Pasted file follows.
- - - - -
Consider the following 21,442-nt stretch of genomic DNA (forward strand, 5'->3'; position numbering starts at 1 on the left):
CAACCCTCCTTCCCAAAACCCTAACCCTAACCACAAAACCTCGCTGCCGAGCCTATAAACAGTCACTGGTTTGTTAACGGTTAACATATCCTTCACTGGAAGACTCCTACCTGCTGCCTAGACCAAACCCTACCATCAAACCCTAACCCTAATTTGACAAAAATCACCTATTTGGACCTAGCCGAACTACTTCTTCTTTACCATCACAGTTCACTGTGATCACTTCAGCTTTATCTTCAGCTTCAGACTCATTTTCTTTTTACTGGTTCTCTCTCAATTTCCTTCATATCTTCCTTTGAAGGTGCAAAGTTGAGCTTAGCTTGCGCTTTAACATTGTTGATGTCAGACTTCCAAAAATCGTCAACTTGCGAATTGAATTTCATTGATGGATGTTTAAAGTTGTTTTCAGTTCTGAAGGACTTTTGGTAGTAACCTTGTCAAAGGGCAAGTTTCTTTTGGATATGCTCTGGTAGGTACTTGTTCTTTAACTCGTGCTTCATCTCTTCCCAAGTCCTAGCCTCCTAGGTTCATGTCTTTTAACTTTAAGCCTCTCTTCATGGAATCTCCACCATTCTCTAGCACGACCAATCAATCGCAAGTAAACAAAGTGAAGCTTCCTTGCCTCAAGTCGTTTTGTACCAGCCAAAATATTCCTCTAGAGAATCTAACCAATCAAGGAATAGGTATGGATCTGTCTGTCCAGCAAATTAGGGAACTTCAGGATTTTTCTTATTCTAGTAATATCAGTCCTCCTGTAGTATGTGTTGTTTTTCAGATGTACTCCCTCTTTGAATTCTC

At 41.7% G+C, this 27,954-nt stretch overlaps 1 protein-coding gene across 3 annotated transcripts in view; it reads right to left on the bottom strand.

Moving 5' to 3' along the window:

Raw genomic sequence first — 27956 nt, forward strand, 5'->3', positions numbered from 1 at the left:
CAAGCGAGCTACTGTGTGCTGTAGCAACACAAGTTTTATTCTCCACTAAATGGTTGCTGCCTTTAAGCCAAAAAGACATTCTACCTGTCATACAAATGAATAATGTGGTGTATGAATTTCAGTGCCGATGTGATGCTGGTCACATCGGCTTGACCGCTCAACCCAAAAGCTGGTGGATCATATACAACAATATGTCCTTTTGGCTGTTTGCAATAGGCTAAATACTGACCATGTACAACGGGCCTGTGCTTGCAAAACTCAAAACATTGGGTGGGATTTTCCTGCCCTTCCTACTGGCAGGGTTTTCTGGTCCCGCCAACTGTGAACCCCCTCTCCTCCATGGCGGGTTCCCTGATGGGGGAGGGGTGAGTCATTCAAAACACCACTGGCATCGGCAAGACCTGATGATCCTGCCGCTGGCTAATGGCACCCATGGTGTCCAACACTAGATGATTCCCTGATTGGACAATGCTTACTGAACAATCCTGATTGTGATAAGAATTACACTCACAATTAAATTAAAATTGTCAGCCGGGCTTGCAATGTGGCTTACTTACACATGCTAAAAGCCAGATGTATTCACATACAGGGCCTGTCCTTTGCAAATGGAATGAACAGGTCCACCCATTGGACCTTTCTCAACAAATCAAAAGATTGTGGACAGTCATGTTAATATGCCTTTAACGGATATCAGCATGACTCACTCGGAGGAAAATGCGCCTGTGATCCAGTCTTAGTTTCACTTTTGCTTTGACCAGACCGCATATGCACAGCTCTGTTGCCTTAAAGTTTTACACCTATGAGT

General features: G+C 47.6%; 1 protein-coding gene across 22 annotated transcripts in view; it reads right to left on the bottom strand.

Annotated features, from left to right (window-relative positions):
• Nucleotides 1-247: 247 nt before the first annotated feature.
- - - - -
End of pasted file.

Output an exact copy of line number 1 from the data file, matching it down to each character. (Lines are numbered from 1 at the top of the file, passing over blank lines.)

Consider the following 21,442-nt stretch of genomic DNA (forward strand, 5'->3'; position numbering starts at 1 on the left):